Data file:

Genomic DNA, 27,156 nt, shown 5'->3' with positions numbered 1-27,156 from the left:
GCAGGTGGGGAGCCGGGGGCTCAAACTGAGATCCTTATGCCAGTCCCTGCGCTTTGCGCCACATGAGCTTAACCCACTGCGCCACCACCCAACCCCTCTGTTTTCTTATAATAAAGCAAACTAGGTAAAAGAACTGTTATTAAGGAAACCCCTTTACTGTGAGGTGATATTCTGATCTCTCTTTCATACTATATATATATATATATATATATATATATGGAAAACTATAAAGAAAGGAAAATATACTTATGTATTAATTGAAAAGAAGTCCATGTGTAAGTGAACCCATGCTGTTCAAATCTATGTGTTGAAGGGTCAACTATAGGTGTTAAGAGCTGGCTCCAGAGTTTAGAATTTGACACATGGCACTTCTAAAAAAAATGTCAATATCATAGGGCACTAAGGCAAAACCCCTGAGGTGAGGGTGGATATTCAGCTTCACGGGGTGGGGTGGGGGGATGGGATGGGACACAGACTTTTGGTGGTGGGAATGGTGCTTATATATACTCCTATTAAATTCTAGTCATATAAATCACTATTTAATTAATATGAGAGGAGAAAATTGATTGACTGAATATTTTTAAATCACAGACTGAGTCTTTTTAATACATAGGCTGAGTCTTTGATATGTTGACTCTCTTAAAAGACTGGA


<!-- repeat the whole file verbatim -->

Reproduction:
Genomic DNA, 27,156 nt, shown 5'->3' with positions numbered 1-27,156 from the left:
GCAGGTGGGGAGCCGGGGGCTCAAACTGAGATCCTTATGCCAGTCCCTGCGCTTTGCGCCACATGAGCTTAACCCACTGCGCCACCACCCAACCCCTCTGTTTTCTTATAATAAAGCAAACTAGGTAAAAGAACTGTTATTAAGGAAACCCCTTTACTGTGAGGTGATATTCTGATCTCTCTTTCATACTATATATATATATATATATATATATATATGGAAAACTATAAAGAAAGGAAAATATACTTATGTATTAATTGAAAAGAAGTCCATGTGTAAGTGAACCCATGCTGTTCAAATCTATGTGTTGAAGGGTCAACTATAGGTGTTAAGAGCTGGCTCCAGAGTTTAGAATTTGACACATGGCACTTCTAAAAAAAATGTCAATATCATAGGGCACTAAGGCAAAACCCCTGAGGTGAGGGTGGATATTCAGCTTCACGGGGTGGGGTGGGGGGATGGGATGGGACACAGACTTTTGGTGGTGGGAATGGTGCTTATATATACTCCTATTAAATTCTAGTCATATAAATCACTATTTAATTAATATGAGAGGAGAAAATTGATTGACTGAATATTTTTAAATCACAGACTGAGTCTTTTTAATACATAGGCTGAGTCTTTGATATGTTGACTCTCTTAAAAGACTGGA